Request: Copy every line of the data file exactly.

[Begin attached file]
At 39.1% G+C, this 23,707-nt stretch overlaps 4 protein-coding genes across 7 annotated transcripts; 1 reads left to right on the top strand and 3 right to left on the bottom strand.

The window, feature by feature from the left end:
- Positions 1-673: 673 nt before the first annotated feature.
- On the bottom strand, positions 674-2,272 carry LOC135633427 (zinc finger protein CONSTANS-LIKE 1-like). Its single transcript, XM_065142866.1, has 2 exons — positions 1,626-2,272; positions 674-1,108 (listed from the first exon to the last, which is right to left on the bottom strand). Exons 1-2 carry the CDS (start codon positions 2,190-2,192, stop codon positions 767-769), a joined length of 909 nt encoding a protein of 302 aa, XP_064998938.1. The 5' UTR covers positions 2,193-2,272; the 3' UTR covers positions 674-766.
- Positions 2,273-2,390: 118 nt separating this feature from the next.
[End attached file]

At 39.1% G+C, this 23,707-nt stretch overlaps 4 protein-coding genes across 7 annotated transcripts; 1 reads left to right on the top strand and 3 right to left on the bottom strand.

The window, feature by feature from the left end:
- Positions 1-673: 673 nt before the first annotated feature.
- On the bottom strand, positions 674-2,272 carry LOC135633427 (zinc finger protein CONSTANS-LIKE 1-like). Its single transcript, XM_065142866.1, has 2 exons — positions 1,626-2,272; positions 674-1,108 (listed from the first exon to the last, which is right to left on the bottom strand). Exons 1-2 carry the CDS (start codon positions 2,190-2,192, stop codon positions 767-769), a joined length of 909 nt encoding a protein of 302 aa, XP_064998938.1. The 5' UTR covers positions 2,193-2,272; the 3' UTR covers positions 674-766.
- Positions 2,273-2,390: 118 nt separating this feature from the next.